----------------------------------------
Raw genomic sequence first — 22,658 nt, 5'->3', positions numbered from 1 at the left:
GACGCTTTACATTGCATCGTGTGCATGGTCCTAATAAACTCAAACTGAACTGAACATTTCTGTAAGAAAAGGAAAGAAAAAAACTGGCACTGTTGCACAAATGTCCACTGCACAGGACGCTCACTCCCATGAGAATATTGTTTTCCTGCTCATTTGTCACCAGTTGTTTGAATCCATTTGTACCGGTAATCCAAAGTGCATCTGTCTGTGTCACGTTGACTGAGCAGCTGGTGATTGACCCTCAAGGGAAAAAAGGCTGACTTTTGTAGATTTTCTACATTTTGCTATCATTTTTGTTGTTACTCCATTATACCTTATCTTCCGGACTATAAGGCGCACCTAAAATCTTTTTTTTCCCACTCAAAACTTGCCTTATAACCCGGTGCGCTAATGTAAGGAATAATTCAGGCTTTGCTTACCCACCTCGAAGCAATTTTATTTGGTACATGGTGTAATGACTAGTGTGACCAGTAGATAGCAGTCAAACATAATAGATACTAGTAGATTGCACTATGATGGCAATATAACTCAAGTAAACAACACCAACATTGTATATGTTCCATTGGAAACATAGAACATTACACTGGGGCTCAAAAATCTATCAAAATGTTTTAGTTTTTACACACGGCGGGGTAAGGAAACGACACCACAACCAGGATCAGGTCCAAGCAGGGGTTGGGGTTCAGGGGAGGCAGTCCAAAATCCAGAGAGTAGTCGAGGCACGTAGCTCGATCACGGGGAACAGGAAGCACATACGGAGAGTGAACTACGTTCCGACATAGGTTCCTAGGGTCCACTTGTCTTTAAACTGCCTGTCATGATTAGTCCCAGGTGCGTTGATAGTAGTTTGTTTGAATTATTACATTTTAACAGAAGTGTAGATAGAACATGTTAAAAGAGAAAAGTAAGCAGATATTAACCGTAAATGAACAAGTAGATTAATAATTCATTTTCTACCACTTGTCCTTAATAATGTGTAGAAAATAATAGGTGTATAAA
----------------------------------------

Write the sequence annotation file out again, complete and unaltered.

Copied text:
Raw genomic sequence first — 22,658 nt, 5'->3', positions numbered from 1 at the left:
GACGCTTTACATTGCATCGTGTGCATGGTCCTAATAAACTCAAACTGAACTGAACATTTCTGTAAGAAAAGGAAAGAAAAAAACTGGCACTGTTGCACAAATGTCCACTGCACAGGACGCTCACTCCCATGAGAATATTGTTTTCCTGCTCATTTGTCACCAGTTGTTTGAATCCATTTGTACCGGTAATCCAAAGTGCATCTGTCTGTGTCACGTTGACTGAGCAGCTGGTGATTGACCCTCAAGGGAAAAAAGGCTGACTTTTGTAGATTTTCTACATTTTGCTATCATTTTTGTTGTTACTCCATTATACCTTATCTTCCGGACTATAAGGCGCACCTAAAATCTTTTTTTTCCCACTCAAAACTTGCCTTATAACCCGGTGCGCTAATGTAAGGAATAATTCAGGCTTTGCTTACCCACCTCGAAGCAATTTTATTTGGTACATGGTGTAATGACTAGTGTGACCAGTAGATAGCAGTCAAACATAATAGATACTAGTAGATTGCACTATGATGGCAATATAACTCAAGTAAACAACACCAACATTGTATATGTTCCATTGGAAACATAGAACATTACACTGGGGCTCAAAAATCTATCAAAATGTTTTAGTTTTTACACACGGCGGGGTAAGGAAACGACACCACAACCAGGATCAGGTCCAAGCAGGGGTTGGGGTTCAGGGGAGGCAGTCCAAAATCCAGAGAGTAGTCGAGGCACGTAGCTCGATCACGGGGAACAGGAAGCACATACGGAGAGTGAACTACGTTCCGACATAGGTTCCTAGGGTCCACTTGTCTTTAAACTGCCTGTCATGATTAGTCCCAGGTGCGTTGATAGTAGTTTGTTTGAATTATTACATTTTAACAGAAGTGTAGATAGAACATGTTAAAAGAGAAAAGTAAGCAGATATTAACCGTAAATGAACAAGTAGATTAATAATTCATTTTCTACCACTTGTCCTTAATAATGTGTAGAAAATAATAGGTGTATAAA